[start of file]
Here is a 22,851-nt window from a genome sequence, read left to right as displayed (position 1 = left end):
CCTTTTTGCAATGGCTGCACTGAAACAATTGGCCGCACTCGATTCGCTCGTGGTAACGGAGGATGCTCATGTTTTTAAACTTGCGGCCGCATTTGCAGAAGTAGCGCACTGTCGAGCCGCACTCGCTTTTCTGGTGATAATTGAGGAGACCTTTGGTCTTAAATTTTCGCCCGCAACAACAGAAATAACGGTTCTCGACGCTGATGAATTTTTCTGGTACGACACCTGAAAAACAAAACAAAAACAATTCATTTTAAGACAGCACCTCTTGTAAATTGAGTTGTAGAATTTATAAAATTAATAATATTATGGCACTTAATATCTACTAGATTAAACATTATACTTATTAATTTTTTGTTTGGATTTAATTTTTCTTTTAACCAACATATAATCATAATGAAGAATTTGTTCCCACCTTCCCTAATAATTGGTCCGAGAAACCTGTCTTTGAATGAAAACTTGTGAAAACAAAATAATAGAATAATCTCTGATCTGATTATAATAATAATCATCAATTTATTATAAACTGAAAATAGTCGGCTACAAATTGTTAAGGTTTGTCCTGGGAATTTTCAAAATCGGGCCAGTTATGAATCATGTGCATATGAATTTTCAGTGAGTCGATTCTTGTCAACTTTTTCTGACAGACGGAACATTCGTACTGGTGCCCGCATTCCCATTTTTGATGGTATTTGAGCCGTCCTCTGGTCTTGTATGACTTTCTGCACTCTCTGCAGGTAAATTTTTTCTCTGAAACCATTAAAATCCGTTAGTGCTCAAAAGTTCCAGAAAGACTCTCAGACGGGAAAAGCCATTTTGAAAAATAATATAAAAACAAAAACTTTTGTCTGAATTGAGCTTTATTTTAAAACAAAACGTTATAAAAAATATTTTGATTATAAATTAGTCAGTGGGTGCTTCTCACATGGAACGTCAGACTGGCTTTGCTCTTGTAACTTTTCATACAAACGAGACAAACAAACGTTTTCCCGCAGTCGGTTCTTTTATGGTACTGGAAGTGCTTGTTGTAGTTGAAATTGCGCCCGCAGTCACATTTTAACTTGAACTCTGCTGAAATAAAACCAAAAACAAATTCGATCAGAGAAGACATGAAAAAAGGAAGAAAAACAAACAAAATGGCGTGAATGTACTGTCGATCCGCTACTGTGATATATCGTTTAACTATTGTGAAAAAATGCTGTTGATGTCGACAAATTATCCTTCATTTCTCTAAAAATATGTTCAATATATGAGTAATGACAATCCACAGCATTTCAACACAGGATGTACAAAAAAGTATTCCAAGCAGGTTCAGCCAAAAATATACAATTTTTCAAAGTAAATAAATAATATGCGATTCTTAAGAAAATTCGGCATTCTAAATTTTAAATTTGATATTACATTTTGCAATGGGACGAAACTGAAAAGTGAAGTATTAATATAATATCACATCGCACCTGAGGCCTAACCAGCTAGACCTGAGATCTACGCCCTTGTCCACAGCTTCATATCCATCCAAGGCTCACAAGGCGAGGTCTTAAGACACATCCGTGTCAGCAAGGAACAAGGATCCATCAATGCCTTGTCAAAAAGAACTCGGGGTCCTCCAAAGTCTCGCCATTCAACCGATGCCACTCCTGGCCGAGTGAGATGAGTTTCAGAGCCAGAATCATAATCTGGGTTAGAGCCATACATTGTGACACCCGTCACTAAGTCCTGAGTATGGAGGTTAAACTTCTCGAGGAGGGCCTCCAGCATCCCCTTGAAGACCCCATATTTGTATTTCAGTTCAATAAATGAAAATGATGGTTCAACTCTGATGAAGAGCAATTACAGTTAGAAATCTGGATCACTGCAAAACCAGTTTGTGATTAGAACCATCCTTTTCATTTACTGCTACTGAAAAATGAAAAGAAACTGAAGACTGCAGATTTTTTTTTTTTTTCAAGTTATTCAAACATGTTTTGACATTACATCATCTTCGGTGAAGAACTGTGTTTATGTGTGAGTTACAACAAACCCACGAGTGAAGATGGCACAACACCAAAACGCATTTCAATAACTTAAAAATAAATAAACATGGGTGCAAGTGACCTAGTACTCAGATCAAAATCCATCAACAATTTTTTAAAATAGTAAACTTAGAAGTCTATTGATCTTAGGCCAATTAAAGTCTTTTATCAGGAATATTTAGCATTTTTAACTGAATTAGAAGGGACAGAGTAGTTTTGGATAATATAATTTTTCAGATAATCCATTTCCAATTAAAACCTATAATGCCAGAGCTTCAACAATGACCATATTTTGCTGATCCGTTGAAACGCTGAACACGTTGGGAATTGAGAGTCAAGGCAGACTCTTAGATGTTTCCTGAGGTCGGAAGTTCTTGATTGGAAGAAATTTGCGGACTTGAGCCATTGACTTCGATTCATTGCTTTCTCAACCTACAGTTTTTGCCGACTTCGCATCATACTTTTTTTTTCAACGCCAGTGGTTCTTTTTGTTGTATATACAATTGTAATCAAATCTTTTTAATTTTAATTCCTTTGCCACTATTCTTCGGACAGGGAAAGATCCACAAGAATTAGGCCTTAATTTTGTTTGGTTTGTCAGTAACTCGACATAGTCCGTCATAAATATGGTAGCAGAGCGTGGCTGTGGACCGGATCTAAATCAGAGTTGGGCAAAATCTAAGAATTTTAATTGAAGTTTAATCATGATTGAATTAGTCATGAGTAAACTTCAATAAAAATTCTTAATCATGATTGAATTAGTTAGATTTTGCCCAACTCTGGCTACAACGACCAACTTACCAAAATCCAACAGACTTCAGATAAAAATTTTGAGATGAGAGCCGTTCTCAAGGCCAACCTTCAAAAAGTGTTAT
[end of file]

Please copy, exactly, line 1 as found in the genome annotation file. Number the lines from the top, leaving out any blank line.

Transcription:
Here is a 22,851-nt window from a genome sequence, read left to right as displayed (position 1 = left end):